Eric: 04:59 And immediate results. Yep. And it doesn't happen that way. And I wish I could bring that to everybody that fast, but that's what I'm trying. Do you guys just hang with me? That's all I'm asking. Just hang with me if you can try it. And I'm trying.
Chad: 05:12 Yeah. And that's, I mean, not to go on a tangent, but that's what's interesting about watching some of all of these, um, exogenous ketone pushers talking about hitting overnight process to shortcut. Yeah. Yeah. So, so we, we want to get it done, right? We want to figure it out for each person and not a one size fits all. So. So anyway, that's a, that's a lot of tangents and a lot of stuff to get through before we dive in. From what, as one side note, just so the listeners are aware, there's a giant storm going on outside. So if you hear some of this background noise, that's what it is. It's not eric's tummy grumble grumble because he's hungry or something. And I have a lifeline in two hours and it's just, would definitely scare her. I'm worried about her already. So I'm stressing over that. So forgive us if there's some background noise that you get. Anyway. So let's talk. Let's talk about this. We're going to talk about stress in the context of Cortisol, cortisone. What does that mean? What is cortisol? Cortisol,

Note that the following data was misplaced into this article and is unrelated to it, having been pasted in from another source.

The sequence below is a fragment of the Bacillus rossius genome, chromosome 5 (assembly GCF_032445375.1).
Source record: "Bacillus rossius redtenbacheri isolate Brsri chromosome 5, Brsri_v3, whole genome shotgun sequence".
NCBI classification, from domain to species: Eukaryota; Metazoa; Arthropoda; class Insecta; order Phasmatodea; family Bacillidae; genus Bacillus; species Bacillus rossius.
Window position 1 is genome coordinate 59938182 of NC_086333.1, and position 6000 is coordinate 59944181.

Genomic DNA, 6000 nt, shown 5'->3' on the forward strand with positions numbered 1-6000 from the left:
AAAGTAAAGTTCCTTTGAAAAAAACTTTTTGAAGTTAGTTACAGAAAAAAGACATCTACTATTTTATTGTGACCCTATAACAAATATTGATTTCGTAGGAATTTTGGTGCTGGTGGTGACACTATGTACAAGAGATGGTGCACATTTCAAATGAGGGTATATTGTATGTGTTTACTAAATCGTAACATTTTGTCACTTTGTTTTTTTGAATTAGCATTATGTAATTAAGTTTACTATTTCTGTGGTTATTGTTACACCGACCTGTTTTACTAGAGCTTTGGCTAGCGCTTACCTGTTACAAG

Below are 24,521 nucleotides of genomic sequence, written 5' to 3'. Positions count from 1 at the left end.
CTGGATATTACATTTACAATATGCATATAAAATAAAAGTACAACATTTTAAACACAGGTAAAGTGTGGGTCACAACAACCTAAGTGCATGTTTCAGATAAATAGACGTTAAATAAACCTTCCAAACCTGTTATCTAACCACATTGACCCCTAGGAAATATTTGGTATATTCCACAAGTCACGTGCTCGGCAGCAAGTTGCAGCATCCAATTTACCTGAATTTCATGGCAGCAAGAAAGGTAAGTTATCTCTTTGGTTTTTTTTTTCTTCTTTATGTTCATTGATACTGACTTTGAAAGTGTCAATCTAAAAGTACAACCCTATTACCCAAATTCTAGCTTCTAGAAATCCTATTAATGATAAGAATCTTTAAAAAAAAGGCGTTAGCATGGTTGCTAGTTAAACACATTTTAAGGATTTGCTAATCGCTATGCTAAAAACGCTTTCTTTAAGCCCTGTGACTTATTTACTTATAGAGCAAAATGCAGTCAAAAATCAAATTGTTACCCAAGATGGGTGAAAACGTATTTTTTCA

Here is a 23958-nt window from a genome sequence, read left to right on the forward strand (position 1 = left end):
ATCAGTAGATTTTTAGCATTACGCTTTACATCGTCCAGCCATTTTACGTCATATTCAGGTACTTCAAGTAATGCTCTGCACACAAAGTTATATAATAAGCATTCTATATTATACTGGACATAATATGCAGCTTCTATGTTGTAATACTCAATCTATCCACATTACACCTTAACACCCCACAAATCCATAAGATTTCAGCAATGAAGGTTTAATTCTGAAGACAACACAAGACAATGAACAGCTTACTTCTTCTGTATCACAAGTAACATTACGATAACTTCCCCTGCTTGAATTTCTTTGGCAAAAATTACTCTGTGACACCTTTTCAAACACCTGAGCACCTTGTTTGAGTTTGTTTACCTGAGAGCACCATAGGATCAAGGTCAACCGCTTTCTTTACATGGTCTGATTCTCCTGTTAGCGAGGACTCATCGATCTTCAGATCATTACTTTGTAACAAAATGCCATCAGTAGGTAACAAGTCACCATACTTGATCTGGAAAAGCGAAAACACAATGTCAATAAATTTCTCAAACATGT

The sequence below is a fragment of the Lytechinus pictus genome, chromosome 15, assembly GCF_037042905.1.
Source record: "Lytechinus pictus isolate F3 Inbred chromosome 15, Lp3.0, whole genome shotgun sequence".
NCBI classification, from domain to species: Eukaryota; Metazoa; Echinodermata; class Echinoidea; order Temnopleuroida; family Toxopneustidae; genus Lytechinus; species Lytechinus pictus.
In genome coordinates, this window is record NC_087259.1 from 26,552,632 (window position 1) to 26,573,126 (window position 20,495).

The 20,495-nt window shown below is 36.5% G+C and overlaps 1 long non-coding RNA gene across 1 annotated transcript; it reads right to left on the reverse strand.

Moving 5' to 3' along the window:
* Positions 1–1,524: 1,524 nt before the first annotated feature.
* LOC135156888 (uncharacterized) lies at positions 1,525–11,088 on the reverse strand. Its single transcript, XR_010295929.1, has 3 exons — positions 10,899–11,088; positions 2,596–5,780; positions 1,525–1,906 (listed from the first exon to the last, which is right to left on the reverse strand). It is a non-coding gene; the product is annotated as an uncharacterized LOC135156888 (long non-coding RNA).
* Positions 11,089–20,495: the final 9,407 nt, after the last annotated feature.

Eric: 06:10 back to a hormone. It's a steroid hormone. And remember in our previous podcast we talked about the steroid hormones and remember we dealt with testosterone and we talked about two classes of steroid and one is this sexual amounts, which that's what we discussed was testosterone. The other class of steroid is the corticosteroid hormones and in that that's where we have we're talking about today is cortisol and the other corticosteroid is all their own. So Cortisol is produced in the Adrenal cortex which is located on the outside of their adrenal gland, which sits on top of the kidney. And Chad, you remember in our earlier podcasts, what substance are steroid hormones synthesized from